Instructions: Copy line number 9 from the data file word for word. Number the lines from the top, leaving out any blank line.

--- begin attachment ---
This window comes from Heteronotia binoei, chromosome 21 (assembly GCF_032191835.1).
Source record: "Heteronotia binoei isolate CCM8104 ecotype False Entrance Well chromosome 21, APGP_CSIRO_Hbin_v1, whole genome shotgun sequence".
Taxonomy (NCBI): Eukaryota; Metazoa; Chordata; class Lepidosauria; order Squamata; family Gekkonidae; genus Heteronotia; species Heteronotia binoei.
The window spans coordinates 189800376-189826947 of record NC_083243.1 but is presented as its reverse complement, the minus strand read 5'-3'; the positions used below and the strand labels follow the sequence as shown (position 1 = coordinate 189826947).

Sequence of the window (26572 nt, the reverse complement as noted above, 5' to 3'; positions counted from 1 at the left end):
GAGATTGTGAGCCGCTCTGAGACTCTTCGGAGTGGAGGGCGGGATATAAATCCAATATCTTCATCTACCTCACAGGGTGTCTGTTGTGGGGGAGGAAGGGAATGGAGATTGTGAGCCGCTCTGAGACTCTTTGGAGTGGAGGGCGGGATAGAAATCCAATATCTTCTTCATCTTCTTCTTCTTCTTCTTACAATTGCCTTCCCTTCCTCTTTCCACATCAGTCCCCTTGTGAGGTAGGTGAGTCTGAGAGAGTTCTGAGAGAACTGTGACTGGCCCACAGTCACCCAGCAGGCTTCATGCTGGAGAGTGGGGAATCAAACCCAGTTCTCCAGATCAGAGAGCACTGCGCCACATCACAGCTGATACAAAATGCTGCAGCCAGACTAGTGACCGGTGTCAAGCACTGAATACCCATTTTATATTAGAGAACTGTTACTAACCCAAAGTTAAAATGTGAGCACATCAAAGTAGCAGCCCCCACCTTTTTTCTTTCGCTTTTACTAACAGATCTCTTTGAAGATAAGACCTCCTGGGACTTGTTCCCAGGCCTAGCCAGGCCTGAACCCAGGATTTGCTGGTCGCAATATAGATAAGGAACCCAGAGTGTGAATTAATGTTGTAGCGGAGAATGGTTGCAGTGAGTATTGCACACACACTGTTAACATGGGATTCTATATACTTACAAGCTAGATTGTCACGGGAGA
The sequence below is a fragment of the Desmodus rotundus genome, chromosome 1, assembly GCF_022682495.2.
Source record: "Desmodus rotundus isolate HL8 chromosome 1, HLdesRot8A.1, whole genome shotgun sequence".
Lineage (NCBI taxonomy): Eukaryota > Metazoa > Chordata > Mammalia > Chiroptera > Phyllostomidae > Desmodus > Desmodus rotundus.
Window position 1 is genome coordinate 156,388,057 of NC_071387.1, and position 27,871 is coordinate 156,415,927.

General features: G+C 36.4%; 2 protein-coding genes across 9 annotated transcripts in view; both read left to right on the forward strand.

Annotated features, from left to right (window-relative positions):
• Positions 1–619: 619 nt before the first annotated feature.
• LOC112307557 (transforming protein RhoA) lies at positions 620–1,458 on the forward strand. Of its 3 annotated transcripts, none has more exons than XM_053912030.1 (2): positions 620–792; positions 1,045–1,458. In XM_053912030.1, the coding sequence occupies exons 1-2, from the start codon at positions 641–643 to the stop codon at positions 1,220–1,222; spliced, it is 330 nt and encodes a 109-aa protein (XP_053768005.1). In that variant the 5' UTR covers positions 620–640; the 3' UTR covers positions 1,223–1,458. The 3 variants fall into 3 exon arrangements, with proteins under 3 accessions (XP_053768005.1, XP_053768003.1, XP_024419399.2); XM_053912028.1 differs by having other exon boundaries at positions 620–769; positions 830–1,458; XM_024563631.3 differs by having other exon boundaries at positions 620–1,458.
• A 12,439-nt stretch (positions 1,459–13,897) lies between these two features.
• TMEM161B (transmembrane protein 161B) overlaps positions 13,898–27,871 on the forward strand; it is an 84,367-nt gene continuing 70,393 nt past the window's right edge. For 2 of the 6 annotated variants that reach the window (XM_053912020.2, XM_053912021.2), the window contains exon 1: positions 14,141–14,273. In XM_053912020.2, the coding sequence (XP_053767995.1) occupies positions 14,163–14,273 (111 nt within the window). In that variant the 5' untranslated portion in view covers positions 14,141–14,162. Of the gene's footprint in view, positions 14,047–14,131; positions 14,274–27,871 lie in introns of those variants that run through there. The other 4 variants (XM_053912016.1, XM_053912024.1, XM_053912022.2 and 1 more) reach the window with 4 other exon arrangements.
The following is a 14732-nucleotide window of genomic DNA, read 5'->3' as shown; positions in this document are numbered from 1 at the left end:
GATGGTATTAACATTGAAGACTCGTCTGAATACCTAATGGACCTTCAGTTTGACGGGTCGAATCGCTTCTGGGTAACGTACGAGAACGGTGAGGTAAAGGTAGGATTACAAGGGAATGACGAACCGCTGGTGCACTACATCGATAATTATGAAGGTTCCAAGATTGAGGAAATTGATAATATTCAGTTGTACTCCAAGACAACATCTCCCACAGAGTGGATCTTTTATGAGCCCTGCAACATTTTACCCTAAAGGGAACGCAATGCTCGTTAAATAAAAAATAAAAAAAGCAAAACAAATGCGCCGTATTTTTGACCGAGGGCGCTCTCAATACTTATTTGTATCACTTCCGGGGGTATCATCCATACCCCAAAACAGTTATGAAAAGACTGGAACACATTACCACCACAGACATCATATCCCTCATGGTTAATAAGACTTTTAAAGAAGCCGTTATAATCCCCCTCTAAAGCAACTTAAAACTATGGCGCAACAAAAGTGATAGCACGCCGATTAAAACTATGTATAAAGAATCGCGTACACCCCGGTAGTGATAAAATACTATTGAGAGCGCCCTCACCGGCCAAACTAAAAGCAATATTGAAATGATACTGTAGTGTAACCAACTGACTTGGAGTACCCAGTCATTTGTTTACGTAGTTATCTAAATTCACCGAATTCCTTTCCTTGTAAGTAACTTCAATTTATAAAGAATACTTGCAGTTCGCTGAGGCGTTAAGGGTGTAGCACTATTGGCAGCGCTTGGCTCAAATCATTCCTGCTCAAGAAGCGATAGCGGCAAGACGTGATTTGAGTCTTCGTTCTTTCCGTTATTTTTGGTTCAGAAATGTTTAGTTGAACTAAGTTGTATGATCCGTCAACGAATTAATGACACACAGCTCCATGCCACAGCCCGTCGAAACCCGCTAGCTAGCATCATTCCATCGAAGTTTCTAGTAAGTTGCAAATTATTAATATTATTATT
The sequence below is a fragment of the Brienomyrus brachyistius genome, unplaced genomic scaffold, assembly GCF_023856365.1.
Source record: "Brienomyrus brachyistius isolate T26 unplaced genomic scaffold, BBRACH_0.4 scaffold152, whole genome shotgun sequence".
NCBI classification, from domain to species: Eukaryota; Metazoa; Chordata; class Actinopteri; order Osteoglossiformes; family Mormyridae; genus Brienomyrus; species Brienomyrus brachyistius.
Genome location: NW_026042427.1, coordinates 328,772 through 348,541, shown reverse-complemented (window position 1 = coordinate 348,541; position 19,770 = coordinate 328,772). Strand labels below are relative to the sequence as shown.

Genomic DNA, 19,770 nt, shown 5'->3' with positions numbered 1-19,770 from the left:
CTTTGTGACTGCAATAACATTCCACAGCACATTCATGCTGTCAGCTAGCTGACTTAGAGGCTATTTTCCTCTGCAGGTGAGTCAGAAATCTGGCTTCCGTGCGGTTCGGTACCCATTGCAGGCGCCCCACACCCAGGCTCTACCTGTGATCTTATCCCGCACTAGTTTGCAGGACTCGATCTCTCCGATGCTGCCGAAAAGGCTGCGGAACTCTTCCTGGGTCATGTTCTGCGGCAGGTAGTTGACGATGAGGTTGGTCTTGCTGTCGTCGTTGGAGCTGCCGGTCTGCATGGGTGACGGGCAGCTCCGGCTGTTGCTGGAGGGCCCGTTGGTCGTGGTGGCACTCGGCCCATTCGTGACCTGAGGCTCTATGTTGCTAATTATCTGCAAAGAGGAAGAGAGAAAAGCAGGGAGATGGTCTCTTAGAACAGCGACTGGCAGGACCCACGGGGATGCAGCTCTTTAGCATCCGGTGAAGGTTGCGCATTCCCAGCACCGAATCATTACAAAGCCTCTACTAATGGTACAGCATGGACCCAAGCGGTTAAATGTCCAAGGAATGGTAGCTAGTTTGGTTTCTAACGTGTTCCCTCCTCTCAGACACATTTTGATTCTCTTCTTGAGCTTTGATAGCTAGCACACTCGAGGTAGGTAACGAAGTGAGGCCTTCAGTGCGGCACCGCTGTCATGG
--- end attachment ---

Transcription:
Lineage (NCBI taxonomy): Eukaryota > Metazoa > Chordata > Mammalia > Chiroptera > Phyllostomidae > Desmodus > Desmodus rotundus.